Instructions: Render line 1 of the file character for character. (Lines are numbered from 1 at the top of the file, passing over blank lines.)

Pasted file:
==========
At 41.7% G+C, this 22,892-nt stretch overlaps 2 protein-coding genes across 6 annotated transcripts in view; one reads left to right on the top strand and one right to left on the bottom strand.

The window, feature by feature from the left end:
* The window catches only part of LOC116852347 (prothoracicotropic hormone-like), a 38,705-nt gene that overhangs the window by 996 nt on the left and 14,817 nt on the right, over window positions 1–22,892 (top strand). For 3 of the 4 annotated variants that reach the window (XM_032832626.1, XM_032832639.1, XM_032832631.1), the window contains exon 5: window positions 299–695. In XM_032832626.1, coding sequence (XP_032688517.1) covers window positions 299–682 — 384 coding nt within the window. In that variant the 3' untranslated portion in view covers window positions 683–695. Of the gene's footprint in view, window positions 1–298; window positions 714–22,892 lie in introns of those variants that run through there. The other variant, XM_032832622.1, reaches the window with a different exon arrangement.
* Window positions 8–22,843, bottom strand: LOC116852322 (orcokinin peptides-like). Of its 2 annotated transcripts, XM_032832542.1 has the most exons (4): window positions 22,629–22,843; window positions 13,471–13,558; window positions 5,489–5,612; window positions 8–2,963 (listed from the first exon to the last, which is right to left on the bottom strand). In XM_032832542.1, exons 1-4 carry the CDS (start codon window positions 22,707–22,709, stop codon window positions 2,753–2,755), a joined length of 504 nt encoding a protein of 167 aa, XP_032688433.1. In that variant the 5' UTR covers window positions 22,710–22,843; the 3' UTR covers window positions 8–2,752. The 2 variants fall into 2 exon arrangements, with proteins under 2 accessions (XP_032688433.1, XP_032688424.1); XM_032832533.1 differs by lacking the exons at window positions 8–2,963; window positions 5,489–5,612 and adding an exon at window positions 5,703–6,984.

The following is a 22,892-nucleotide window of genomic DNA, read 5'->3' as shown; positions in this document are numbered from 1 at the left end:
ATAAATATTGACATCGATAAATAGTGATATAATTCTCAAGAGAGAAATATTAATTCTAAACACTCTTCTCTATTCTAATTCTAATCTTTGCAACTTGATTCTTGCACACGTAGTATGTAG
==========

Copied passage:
At 41.7% G+C, this 22,892-nt stretch overlaps 2 protein-coding genes across 6 annotated transcripts in view; one reads left to right on the top strand and one right to left on the bottom strand.